José Fermán sat in the Atlanta offices of the El Salvadoran consulate, overwhelmed with a sense of pressure, sadness and fear. All playing out on his tear-stained face.
He has been in the United States since 1999.
“I’ve been living in the country all that time. We’ve worked, we’ve helped the country,” Fermán said. “We are Hispanics who come here to work and better ourselves, unlike others who come here to cause problems. Because of them, we end up paying the price.”
He starts to cry.
Last week was an extraordinary moment in the long and intense fight over immigration in this country. It began with the the roiling debate in Washington over the “Dreamers” and ended with President Donald Trump being accused of deriding “shithole countries” whose citizens emigrate to the United States. In between were nationwide immigration raids on 7-Eleven stores — and word that the administration was canceling “temporary protective status” that has enabled more than 200,000 Salvadorans to live and work in this country for years.
So José Fermán and many of his countrymen find themselves likely to be forced out once the “TPS” program expires in September 2019.
The Dreamers, who are young unauthorized immigrants who were mostly brought here by their parents, could face their own deportations as early as March if they are not granted legal status.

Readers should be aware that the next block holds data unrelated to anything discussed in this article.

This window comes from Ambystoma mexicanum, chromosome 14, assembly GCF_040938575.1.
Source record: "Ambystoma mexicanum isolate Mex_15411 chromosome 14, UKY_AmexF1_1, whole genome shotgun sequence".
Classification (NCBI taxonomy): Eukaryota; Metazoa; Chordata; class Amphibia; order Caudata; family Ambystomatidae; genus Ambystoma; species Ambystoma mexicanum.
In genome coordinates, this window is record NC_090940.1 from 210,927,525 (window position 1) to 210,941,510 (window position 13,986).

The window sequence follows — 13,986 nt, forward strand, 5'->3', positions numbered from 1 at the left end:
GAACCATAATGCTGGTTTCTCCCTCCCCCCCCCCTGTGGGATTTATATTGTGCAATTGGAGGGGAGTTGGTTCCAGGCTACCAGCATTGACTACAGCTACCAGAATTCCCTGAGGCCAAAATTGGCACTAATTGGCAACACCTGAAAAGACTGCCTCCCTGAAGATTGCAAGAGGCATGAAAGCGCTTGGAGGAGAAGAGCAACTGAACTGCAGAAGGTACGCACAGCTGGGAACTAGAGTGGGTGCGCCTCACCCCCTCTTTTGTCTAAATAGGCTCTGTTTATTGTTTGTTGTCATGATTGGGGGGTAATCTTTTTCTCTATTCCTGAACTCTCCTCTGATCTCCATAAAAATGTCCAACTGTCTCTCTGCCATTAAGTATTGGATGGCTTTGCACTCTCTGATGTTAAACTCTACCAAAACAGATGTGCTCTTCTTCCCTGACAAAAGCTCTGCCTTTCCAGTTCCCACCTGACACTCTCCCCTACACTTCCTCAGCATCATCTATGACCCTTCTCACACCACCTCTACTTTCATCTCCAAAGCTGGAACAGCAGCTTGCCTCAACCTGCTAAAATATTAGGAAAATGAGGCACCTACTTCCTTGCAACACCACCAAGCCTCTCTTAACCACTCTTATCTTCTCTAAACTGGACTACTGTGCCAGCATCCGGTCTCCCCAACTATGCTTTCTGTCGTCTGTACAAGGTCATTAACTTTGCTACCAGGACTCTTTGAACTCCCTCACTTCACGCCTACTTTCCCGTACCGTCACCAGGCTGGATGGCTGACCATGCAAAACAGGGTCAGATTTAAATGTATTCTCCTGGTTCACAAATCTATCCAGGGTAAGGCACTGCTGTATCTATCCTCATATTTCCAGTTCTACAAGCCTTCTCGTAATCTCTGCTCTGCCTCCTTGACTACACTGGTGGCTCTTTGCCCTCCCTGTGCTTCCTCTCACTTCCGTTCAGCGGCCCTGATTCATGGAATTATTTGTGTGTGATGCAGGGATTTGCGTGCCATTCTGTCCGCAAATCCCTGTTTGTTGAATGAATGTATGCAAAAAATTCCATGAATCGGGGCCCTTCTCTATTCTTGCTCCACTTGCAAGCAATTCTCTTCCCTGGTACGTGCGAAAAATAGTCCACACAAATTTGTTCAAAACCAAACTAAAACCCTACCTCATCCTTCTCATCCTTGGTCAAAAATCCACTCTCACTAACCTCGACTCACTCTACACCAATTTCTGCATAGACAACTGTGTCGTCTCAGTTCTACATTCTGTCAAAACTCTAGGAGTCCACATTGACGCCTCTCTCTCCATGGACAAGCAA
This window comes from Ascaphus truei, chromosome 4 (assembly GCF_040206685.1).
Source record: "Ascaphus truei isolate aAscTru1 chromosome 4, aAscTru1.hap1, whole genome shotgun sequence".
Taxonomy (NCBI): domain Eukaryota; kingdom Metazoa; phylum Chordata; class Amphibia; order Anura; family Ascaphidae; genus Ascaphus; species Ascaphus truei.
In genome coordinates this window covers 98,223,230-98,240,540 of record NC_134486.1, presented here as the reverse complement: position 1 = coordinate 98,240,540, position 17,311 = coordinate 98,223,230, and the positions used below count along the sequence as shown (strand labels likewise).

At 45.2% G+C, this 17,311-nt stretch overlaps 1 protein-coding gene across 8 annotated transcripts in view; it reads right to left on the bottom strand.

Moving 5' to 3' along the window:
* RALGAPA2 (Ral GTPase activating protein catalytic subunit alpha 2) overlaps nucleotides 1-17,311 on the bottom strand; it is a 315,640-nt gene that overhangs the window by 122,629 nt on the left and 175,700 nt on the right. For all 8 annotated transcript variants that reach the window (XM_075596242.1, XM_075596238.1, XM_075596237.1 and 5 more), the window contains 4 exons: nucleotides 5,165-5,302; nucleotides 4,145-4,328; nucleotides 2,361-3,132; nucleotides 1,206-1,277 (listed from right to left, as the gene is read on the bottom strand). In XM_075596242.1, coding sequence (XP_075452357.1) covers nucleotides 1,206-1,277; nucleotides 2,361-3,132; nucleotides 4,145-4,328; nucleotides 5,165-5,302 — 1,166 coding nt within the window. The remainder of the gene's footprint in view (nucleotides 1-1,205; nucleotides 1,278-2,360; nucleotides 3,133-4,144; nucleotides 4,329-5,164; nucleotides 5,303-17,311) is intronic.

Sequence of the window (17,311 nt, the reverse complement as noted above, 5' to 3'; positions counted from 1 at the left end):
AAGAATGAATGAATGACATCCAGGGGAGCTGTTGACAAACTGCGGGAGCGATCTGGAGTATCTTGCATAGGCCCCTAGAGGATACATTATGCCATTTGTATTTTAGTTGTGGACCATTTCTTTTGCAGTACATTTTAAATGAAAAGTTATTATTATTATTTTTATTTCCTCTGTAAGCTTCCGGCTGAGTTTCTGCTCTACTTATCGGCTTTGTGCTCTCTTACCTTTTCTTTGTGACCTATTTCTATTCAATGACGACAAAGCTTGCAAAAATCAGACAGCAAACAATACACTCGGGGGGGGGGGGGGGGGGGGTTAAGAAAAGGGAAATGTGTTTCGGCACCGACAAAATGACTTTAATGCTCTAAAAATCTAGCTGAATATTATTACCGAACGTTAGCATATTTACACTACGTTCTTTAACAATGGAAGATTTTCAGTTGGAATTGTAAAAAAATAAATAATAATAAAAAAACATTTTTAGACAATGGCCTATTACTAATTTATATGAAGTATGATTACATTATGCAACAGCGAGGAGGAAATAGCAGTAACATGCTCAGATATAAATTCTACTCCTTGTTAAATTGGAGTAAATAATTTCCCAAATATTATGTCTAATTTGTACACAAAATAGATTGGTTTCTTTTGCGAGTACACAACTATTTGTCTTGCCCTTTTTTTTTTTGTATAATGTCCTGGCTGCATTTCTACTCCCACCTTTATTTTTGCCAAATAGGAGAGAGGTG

In September 2016, the Obama administration, convinced that El Salvador would not be able to absorb the return of so many citizens because the country was still suffering the devastating effects of the 2001 earthquakes, as well as drought, poverty and gang violence, extended the TPS program an additional 18 months.
Experts maintain that a massive deportation of nearly 200,000 Salvadorans who currently reside in the U.S. could pose a humanitarian crisis for the Central American nation.
“Our country is not prepared to receive thousands of Salvadorans,” said Cesar Ríos, of the non-profit Salvadoran Immigrant Institute. “A massive deportation would be a huge blow to the country’s economy, a serious blow to families. This would cause a humanitarian crisis.”
Department of Homeland Security (DHS) Secretary Kirstjen Nielsen said the damage caused by the earthquakes does not justify another TPS renewal.
A statement issued by DHS last week said: “The original conditions caused by the 2001 earthquakes no longer exist. Thus, under the applicable statute, the current TPS designation must be terminated.”
El Salvador received substantial international help and the nation’s infrastructure had in large part already been rebuilt, Nielsen said.
Atlanta’s Salvadoran Consul General Lucía Ventura called for the community to remain calm, although at least 5,000 Salvadorans in Georgia could be affected by the TPS decision.
“We feel the impact of this decision. It affects many of our families who have lived here for years,” Ventura said. “But I urge you to remain calm and to make decisions in a calm manner. Visit our consulate. Get educated and informed, and obtain the correct documentation.”
The United States established the TPS program in 1990 under President George H.W. Bush to offer refuge to people fleeing earthquakes, flooding, hurricanes, war and other disasters in their home countries. The program currently protects about 320,000 people from 10 countries.